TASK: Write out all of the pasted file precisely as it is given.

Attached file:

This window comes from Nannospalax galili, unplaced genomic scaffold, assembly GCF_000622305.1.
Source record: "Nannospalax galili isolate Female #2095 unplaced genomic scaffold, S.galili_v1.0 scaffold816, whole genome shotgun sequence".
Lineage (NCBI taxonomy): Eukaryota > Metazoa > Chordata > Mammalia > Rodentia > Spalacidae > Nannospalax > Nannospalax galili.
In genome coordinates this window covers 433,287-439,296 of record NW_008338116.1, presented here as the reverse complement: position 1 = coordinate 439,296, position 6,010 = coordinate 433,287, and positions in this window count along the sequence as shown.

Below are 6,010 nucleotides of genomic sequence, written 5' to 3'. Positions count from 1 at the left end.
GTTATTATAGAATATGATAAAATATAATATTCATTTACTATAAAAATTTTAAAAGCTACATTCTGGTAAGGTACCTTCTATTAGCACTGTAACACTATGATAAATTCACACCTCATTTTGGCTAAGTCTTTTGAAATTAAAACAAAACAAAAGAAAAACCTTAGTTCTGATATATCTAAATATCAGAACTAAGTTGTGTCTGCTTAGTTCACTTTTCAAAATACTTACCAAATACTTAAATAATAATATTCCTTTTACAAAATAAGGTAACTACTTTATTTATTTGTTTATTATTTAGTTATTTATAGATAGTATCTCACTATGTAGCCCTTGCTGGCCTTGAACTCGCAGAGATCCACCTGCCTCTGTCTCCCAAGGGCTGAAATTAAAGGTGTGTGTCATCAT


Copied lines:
This window comes from Nannospalax galili, unplaced genomic scaffold, assembly GCF_000622305.1.
Source record: "Nannospalax galili isolate Female #2095 unplaced genomic scaffold, S.galili_v1.0 scaffold816, whole genome shotgun sequence".
Lineage (NCBI taxonomy): Eukaryota > Metazoa > Chordata > Mammalia > Rodentia > Spalacidae > Nannospalax > Nannospalax galili.
In genome coordinates this window covers 433,287-439,296 of record NW_008338116.1, presented here as the reverse complement: position 1 = coordinate 439,296, position 6,010 = coordinate 433,287, and positions in this window count along the sequence as shown.

Below are 6,010 nucleotides of genomic sequence, written 5' to 3'. Positions count from 1 at the left end.
GTTATTATAGAATATGATAAAATATAATATTCATTTACTATAAAAATTTTAAAAGCTACATTCTGGTAAGGTACCTTCTATTAGCACTGTAACACTATGATAAATTCACACCTCATTTTGGCTAAGTCTTTTGAAATTAAAACAAAACAAAAGAAAAACCTTAGTTCTGATATATCTAAATATCAGAACTAAGTTGTGTCTGCTTAGTTCACTTTTCAAAATACTTACCAAATACTTAAATAATAATATTCCTTTTACAAAATAAGGTAACTACTTTATTTATTTGTTTATTATTTAGTTATTTATAGATAGTATCTCACTATGTAGCCCTTGCTGGCCTTGAACTCGCAGAGATCCACCTGCCTCTGTCTCCCAAGGGCTGAAATTAAAGGTGTGTGTCATCAT